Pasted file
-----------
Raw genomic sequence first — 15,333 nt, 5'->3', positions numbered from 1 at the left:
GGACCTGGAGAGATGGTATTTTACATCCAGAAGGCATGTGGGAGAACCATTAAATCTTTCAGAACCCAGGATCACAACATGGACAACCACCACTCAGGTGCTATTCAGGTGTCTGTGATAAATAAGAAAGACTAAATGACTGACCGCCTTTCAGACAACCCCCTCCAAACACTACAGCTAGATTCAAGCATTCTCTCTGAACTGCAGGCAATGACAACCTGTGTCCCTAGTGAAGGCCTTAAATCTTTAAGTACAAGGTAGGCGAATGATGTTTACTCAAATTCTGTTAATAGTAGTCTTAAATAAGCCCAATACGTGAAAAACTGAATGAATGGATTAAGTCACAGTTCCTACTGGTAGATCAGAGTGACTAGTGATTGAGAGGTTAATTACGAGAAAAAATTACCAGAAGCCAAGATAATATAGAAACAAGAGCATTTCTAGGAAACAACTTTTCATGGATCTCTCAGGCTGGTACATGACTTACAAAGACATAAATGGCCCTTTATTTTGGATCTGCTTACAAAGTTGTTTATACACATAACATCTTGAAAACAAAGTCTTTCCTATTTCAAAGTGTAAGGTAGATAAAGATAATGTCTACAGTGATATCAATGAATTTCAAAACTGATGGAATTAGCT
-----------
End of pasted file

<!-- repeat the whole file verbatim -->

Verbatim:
Raw genomic sequence first — 15,333 nt, 5'->3', positions numbered from 1 at the left:
GGACCTGGAGAGATGGTATTTTACATCCAGAAGGCATGTGGGAGAACCATTAAATCTTTCAGAACCCAGGATCACAACATGGACAACCACCACTCAGGTGCTATTCAGGTGTCTGTGATAAATAAGAAAGACTAAATGACTGACCGCCTTTCAGACAACCCCCTCCAAACACTACAGCTAGATTCAAGCATTCTCTCTGAACTGCAGGCAATGACAACCTGTGTCCCTAGTGAAGGCCTTAAATCTTTAAGTACAAGGTAGGCGAATGATGTTTACTCAAATTCTGTTAATAGTAGTCTTAAATAAGCCCAATACGTGAAAAACTGAATGAATGGATTAAGTCACAGTTCCTACTGGTAGATCAGAGTGACTAGTGATTGAGAGGTTAATTACGAGAAAAAATTACCAGAAGCCAAGATAATATAGAAACAAGAGCATTTCTAGGAAACAACTTTTCATGGATCTCTCAGGCTGGTACATGACTTACAAAGACATAAATGGCCCTTTATTTTGGATCTGCTTACAAAGTTGTTTATACACATAACATCTTGAAAACAAAGTCTTTCCTATTTCAAAGTGTAAGGTAGATAAAGATAATGTCTACAGTGATATCAATGAATTTCAAAACTGATGGAATTAGCT